Advice on structuring Elixir app

I am in the process of expanding my Elixir application and wanted to sanity check some of the patterns which have emerged to see what others think.

I am attempting to layer the structure for composition and clarity, but have fallen into the habit of extracting things into a kind of command pattern.

For example, instead of:

defmodule App.Users do
  def accept_invitation(invitation, user) do

I would have:

defmodule App.Users.AcceptInvitation do
  def call(invitation, user) do

My folder structure would be:


This has allowed me to build more complicated commands into separate modules/namespaces with just the relevant functions for that command instead of having lots of functions in the same module with mixed responsibilities.

I’m on a fence a little, but I can’t see any other way of keeping this clean as my application grows.

I have thought of a potential hybrid approach using defdelegate:

defmodule App.Users do
  defdelegate accept_invitation(invitation, user),
    to: App.Users.AcceptInvitation, as: :call

  def simple_function(user) do

Which would allow App.Users.accept_invitation(user), and allow me to bundle with small, related functions which don’t necessarily need their own module. I like this because it keeps the API simpler from the outside.

Or what about:

defmodule App.Users.Invitation do
  def accept(invitation, user) do

However, I don’t particularly like this as I have quite a few Ecto models and would rather not dump too many functions in them and keep them responsible for schema and validation.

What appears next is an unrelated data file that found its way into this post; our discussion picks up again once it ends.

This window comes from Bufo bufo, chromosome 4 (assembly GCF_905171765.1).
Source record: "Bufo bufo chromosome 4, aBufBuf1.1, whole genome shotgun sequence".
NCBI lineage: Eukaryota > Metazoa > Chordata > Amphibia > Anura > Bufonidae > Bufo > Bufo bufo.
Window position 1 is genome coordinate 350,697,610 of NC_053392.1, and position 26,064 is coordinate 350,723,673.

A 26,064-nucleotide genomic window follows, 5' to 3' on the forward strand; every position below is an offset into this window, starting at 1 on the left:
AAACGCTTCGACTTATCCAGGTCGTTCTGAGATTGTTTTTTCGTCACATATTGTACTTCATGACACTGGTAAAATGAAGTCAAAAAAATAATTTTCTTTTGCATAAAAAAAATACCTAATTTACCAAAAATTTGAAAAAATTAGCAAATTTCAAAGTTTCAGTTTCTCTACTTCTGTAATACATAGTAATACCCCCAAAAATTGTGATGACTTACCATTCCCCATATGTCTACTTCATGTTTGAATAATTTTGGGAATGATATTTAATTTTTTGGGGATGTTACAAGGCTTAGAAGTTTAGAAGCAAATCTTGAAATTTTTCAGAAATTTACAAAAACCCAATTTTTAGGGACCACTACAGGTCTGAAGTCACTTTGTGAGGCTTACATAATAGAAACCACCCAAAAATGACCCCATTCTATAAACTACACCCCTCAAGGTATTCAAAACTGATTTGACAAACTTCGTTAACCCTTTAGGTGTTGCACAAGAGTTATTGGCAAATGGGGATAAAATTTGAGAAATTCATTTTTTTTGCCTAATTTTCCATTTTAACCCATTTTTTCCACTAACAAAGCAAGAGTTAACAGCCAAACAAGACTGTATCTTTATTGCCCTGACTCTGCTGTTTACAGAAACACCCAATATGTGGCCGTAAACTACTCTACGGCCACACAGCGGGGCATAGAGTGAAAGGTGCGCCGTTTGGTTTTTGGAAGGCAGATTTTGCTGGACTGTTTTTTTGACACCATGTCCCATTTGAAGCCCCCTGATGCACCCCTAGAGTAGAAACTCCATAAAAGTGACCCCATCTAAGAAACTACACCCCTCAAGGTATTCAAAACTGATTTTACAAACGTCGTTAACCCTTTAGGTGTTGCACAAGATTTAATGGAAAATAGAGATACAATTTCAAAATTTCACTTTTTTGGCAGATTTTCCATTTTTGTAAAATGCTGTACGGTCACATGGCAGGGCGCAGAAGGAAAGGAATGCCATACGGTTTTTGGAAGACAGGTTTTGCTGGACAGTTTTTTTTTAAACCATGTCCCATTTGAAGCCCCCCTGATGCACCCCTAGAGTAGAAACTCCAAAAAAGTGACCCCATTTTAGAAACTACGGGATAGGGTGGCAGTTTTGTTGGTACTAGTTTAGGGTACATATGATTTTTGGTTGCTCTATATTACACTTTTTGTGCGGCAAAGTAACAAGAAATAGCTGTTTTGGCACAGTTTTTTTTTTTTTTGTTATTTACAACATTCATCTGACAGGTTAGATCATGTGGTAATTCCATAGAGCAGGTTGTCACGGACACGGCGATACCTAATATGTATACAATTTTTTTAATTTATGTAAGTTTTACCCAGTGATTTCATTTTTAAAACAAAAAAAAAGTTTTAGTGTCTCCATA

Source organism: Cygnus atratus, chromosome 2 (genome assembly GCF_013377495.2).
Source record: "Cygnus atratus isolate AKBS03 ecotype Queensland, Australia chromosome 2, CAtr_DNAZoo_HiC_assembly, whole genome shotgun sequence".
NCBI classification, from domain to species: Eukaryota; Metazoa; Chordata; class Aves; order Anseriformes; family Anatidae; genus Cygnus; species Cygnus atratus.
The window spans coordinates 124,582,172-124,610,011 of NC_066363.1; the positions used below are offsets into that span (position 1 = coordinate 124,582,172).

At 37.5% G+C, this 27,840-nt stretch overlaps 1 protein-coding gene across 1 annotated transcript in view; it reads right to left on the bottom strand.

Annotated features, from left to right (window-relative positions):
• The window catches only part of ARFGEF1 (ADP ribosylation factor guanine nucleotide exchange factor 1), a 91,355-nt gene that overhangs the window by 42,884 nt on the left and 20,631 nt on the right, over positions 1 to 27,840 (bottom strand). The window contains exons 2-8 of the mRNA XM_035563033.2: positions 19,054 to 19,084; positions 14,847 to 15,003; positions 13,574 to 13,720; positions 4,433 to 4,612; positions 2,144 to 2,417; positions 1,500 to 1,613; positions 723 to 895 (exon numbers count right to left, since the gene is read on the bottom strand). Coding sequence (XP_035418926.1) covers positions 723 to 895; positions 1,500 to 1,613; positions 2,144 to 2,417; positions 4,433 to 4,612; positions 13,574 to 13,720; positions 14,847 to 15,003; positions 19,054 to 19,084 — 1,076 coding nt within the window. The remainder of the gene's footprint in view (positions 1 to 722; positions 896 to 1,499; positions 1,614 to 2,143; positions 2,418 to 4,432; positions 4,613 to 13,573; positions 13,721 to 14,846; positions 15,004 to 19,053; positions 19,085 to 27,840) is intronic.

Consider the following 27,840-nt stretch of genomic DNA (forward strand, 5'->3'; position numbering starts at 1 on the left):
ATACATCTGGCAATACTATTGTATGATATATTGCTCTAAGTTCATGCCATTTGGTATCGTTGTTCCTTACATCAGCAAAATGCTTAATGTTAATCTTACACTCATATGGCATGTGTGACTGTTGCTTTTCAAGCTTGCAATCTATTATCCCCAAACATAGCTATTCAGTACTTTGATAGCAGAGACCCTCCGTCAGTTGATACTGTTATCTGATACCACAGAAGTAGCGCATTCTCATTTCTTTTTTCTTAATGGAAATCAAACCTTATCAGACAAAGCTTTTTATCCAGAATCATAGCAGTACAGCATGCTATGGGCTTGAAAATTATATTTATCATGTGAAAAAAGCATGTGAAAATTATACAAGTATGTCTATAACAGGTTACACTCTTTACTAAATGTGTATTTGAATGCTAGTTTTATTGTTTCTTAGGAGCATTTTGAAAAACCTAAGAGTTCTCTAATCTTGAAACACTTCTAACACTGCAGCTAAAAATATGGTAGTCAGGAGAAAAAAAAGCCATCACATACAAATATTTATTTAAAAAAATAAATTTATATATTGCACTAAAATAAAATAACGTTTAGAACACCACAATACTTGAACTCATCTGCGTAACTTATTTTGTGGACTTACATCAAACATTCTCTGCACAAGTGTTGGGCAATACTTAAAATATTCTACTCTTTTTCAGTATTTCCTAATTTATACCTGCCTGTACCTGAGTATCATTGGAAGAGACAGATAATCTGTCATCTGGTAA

Just trying to figure some patterns which will serve me well going forward. The command modules and single call functions are working well at the moment (especially having the file structure reflect the commands).



I’ve seen the command pattern (with exactly the call method) in a large-ish Rails app. The intention was that the commands would make the controllers thin and allow for composition. While the first goal was achieved, it turned out that composition didn’t work that well really, mostly because of the fact that a single command would update the DB in a transaction and then perform some side effects (update an external system in a background job, etc.). So when composing such commands you either accept that some things are not transactional, you fiddle with passing the transaction up and down or you have to split pure and impure parts of the commands into two. Not saying that it’s impossible, but I didn’t like what I saw, so I’d be hesitant to adopt this in any new project.

The approach with commands looks like you’re creating a context (in the sense used by Phoenix) per function, which is the opposite of bundling everything together. I think there is some middle ground to be found but I think it might be difficult without having your domain-specific knowledge.